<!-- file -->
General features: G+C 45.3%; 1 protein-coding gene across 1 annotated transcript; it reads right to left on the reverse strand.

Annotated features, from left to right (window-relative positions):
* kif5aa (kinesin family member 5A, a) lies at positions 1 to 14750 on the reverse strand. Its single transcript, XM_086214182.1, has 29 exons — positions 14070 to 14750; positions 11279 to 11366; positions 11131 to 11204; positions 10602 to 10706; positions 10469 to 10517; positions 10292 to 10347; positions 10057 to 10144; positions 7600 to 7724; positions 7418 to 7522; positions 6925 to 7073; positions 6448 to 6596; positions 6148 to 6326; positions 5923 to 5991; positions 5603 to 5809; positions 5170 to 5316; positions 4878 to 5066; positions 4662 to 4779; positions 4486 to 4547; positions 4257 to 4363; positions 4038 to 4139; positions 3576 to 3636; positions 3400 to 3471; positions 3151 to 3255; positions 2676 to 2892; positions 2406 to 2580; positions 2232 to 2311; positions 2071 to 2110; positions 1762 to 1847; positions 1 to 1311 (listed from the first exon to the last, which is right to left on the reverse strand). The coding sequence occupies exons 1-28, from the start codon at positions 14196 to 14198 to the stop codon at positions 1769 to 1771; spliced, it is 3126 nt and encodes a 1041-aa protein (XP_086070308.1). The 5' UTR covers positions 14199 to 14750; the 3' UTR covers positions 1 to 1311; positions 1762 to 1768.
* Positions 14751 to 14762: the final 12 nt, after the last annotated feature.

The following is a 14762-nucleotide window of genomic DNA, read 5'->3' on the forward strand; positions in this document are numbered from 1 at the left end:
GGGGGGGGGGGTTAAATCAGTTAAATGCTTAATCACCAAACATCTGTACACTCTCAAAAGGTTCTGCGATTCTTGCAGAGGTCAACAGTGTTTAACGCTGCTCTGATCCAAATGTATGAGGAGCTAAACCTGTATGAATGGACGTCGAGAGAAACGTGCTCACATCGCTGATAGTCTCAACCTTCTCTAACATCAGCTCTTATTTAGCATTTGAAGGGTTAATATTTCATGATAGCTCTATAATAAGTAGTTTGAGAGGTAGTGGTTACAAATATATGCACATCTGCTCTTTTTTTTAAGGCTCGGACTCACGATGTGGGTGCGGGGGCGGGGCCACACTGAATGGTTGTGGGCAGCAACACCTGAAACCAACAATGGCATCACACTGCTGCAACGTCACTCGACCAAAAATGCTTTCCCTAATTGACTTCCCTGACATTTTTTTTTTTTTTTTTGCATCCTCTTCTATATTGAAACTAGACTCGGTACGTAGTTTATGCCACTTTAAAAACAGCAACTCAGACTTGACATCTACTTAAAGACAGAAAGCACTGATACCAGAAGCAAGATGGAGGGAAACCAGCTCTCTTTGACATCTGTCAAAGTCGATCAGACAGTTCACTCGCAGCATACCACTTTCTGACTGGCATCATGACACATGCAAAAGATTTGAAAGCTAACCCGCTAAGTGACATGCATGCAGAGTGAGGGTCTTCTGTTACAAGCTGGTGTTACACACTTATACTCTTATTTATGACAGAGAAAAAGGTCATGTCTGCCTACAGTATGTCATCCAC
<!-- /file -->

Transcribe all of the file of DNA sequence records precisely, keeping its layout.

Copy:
General features: G+C 45.3%; 1 protein-coding gene across 1 annotated transcript; it reads right to left on the reverse strand.

Annotated features, from left to right (window-relative positions):
* kif5aa (kinesin family member 5A, a) lies at positions 1 to 14750 on the reverse strand. Its single transcript, XM_086214182.1, has 29 exons — positions 14070 to 14750; positions 11279 to 11366; positions 11131 to 11204; positions 10602 to 10706; positions 10469 to 10517; positions 10292 to 10347; positions 10057 to 10144; positions 7600 to 7724; positions 7418 to 7522; positions 6925 to 7073; positions 6448 to 6596; positions 6148 to 6326; positions 5923 to 5991; positions 5603 to 5809; positions 5170 to 5316; positions 4878 to 5066; positions 4662 to 4779; positions 4486 to 4547; positions 4257 to 4363; positions 4038 to 4139; positions 3576 to 3636; positions 3400 to 3471; positions 3151 to 3255; positions 2676 to 2892; positions 2406 to 2580; positions 2232 to 2311; positions 2071 to 2110; positions 1762 to 1847; positions 1 to 1311 (listed from the first exon to the last, which is right to left on the reverse strand). The coding sequence occupies exons 1-28, from the start codon at positions 14196 to 14198 to the stop codon at positions 1769 to 1771; spliced, it is 3126 nt and encodes a 1041-aa protein (XP_086070308.1). The 5' UTR covers positions 14199 to 14750; the 3' UTR covers positions 1 to 1311; positions 1762 to 1768.
* Positions 14751 to 14762: the final 12 nt, after the last annotated feature.

The following is a 14762-nucleotide window of genomic DNA, read 5'->3' on the forward strand; positions in this document are numbered from 1 at the left end:
GGGGGGGGGGGTTAAATCAGTTAAATGCTTAATCACCAAACATCTGTACACTCTCAAAAGGTTCTGCGATTCTTGCAGAGGTCAACAGTGTTTAACGCTGCTCTGATCCAAATGTATGAGGAGCTAAACCTGTATGAATGGACGTCGAGAGAAACGTGCTCACATCGCTGATAGTCTCAACCTTCTCTAACATCAGCTCTTATTTAGCATTTGAAGGGTTAATATTTCATGATAGCTCTATAATAAGTAGTTTGAGAGGTAGTGGTTACAAATATATGCACATCTGCTCTTTTTTTTAAGGCTCGGACTCACGATGTGGGTGCGGGGGCGGGGCCACACTGAATGGTTGTGGGCAGCAACACCTGAAACCAACAATGGCATCACACTGCTGCAACGTCACTCGACCAAAAATGCTTTCCCTAATTGACTTCCCTGACATTTTTTTTTTTTTTTTTGCATCCTCTTCTATATTGAAACTAGACTCGGTACGTAGTTTATGCCACTTTAAAAACAGCAACTCAGACTTGACATCTACTTAAAGACAGAAAGCACTGATACCAGAAGCAAGATGGAGGGAAACCAGCTCTCTTTGACATCTGTCAAAGTCGATCAGACAGTTCACTCGCAGCATACCACTTTCTGACTGGCATCATGACACATGCAAAAGATTTGAAAGCTAACCCGCTAAGTGACATGCATGCAGAGTGAGGGTCTTCTGTTACAAGCTGGTGTTACACACTTATACTCTTATTTATGACAGAGAAAAAGGTCATGTCTGCCTACAGTATGTCATCCAC